29 June 2014

Pitt's portrait by Henry Edridge

Figure 1: An 1801 preparatory sketch of The Right Honourable William Pitt by Henry Edridge

On July 2, 1801, Lord Lowther wrote to Pitt on behalf of the artist Henry Edridge in order to request Pitt to sit for a portrait. Mr. Edridge especially wished that Pitt would come to his house to sit for the sketch. Meanwhile, Lowther had his doubts, admitting that he was “afraid you will reluctantly consent to this Proposal." [1] Pitt was not comfortable with those with whom he wasn't acquainted, and the thought of sitting to Edridge at the artist's house must not have been the most attractive proposition. Pitt had resigned as Premier five months earlier after seventeen years at the helm of state, and he had busily been avoiding most social engagements ever since that time. Furthermore, sitting for portraits had never been at the top of his list. Lord Lowther, however, was insistent, and he pressed the matter by saying that "Mr. Edridge speaks so highly of your Patience. He assures me he shall not put it to a severe tryal.” [2] Perhaps Lowther and Edridge were hoping to win Pitt over by emphasising his patience. Lowther finished the missive by asking Pitt to name a time that would be convenient for him.

In the end, Pitt did sit for Mr. Edridge in 1801, and the finished portrait was later engraved in 1804 by the artist Anthony Cardon. Lord Stanhope mentions in the forth volume of his biography of Pitt that "it is a small full-length, which represents Mr. Pitt in his every day attire and seated at his usual writing table. I have heard several persons who were intimate with Mr. Pitt declare themselves much struck at the faithful resemblance of this print." [3] 

Figure 2: William Pitt, an oil painting after the original by Henry Edridge (1801)
Indeed, later in 1801 an oil painting was also made after the original by Henry Edridge. Note the similarities as well as the differences between the preparatory sketch and the oil painting that was created later. The attribution was 'after,' not 'by,' Edridge, so the name of the artist is not specified. On December 26, 1804, a further engraving of Pitt by the artist Anthony Cardon, after the original drawing by Edridge, was also published.

Figure 3: The Right Honourable William Pitt from an engraving by Anthony Cardon (1804)
It's quite interesting to compare these three different versions of the same portrait. As Pitt lived long before the advent of photography, the modern viewer only has sketches, engravings, prints, political caricatures, and a small handful of portraits with which to get a general idea of his physical features. We simply do not know exactly what Pitt looked like, nor will we ever be able to hear his ringing voice. The closest one can get is through reading contemporary accounts of Pitt's voice from those who met him.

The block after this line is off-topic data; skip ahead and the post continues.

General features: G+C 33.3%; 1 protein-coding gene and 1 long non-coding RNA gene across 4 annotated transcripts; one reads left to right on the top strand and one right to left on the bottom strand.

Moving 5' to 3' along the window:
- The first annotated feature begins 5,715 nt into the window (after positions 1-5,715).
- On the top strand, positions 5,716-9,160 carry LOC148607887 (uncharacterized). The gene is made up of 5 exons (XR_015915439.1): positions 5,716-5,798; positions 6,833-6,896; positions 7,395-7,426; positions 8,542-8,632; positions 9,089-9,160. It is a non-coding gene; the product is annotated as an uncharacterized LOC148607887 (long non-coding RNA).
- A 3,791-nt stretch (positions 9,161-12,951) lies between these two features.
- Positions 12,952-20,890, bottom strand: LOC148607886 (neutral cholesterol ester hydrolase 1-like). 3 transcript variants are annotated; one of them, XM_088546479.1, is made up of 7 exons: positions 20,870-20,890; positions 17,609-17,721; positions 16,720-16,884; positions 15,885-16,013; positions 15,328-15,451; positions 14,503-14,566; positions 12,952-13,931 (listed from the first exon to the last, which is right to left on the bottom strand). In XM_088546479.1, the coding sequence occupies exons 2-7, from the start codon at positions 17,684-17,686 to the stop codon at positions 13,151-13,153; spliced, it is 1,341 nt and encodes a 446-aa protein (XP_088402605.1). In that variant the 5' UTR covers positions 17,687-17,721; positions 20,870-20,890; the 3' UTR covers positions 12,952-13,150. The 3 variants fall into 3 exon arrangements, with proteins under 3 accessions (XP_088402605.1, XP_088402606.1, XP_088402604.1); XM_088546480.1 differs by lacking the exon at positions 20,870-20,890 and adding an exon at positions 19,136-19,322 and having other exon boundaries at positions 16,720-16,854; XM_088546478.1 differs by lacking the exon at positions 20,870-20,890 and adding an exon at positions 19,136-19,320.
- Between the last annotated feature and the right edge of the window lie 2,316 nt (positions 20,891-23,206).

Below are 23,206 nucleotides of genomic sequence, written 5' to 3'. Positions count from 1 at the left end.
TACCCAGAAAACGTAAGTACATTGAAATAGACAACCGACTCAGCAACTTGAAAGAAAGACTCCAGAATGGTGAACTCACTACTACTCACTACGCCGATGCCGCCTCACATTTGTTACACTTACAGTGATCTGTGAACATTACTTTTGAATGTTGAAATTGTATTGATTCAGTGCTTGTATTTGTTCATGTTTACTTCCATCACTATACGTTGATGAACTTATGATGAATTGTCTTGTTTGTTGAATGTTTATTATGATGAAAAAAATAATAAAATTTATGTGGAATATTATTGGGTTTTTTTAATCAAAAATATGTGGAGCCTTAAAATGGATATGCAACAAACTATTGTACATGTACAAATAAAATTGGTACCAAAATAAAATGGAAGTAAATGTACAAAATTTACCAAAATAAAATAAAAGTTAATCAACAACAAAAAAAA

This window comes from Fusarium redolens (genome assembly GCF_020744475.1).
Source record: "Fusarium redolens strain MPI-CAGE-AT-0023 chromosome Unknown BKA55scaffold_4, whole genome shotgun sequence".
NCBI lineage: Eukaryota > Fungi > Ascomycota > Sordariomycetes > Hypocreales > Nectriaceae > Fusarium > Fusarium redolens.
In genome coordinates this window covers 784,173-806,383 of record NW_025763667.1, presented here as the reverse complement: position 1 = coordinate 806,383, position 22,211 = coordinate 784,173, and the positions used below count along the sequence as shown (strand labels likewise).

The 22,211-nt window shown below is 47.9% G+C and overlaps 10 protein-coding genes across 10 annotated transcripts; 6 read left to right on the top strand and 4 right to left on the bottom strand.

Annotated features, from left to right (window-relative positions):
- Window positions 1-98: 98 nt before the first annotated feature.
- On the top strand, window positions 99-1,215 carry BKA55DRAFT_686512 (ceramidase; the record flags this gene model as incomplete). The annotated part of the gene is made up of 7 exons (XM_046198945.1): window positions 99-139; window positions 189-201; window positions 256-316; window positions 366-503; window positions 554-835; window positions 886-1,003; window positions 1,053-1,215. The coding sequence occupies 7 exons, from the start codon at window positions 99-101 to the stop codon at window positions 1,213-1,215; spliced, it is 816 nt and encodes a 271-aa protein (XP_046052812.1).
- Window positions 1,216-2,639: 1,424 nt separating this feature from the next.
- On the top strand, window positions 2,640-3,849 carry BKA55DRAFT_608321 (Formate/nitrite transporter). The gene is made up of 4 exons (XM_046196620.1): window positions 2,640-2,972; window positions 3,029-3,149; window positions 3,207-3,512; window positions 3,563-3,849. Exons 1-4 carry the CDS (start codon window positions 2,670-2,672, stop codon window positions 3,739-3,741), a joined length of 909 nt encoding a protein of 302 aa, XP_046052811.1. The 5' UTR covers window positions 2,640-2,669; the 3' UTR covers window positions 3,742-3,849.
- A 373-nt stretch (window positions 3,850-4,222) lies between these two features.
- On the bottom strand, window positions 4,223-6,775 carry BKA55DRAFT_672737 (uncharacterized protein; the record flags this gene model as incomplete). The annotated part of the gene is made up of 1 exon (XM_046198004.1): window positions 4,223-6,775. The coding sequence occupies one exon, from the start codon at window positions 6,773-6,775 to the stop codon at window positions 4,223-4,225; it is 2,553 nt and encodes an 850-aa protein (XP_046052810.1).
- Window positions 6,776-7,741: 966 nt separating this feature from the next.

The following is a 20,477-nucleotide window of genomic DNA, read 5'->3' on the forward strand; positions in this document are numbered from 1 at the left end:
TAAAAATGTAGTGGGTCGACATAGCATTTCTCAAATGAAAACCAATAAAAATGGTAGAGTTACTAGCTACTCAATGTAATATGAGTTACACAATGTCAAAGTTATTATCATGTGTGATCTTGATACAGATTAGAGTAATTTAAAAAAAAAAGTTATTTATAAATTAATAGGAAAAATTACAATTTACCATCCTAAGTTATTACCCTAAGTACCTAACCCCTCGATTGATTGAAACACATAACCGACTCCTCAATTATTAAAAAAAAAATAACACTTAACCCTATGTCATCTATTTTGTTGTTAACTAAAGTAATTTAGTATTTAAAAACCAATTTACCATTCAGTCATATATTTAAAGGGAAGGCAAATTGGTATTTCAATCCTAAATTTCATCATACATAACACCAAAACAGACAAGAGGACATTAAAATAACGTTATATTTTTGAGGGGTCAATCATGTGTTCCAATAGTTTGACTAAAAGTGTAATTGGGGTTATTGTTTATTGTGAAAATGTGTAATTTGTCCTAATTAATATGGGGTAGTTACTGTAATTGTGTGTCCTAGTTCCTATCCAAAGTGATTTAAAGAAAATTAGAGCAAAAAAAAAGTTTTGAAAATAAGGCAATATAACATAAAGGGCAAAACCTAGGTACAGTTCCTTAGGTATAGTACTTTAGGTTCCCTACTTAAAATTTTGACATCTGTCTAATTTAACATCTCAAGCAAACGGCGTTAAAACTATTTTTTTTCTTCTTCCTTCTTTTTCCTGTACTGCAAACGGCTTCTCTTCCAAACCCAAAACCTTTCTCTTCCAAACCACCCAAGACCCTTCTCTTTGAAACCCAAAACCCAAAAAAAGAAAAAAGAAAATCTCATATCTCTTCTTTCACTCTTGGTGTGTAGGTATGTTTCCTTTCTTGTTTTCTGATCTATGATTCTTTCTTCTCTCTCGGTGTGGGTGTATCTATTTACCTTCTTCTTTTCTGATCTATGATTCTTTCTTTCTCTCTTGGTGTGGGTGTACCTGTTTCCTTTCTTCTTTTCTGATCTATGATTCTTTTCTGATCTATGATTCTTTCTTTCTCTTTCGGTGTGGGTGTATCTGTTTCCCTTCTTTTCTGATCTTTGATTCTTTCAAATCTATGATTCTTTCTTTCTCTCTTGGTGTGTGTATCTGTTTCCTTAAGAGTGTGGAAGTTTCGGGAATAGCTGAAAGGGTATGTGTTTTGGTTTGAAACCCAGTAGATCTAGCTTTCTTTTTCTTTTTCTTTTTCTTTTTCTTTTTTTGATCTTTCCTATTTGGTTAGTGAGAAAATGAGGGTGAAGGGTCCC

In Joseph Farington's diary of September 8, 1804, he makes a mention of Henry Edridge commenting upon Pitt's voice. Edridge had by then sketched Pitt's likeness, and he had apparently also seen him at Cashioberry, Lord Essex's residence, when Pitt was also present. Edridge "spoke of the deep, bell-toned, voice of Mr. Pitt, which, with his emphasis, made common things said by him seem to have a great effect." [4] Accounts such as the one above is simply the closest we can now get, and it leaves quite a lot to the imagination.


1. Lord Lowther to William Pitt, July 2, 1801. William Dacre Adams Papers. British Library. Add MS 89036/1/8, f. 39.

2. Ibid.

3.  Earl Philip Henry Stanhope (1862) Life of the Right Honourable William Pitt, Volume 4. London: John Murray, p. 399.

4. Greig, J. (ed.) (1923) The Farington Diary, Vol. 2. London: Hutchinson & Co., p. 283. 

Image Credits:

Figure 1: An 1801 preparatory sketch of The Right Honourable William Pitt by Henry Edridge. Image Source

Figure 2: An 1801 oil painting of William Pitt after the original sketch by Henry Edridge. Image Source

Figure 3: The Right Honourable William Pitt, drawn by H. Edridge in 1801, and engraved in 1804 by Anthony Cardon. Image Source

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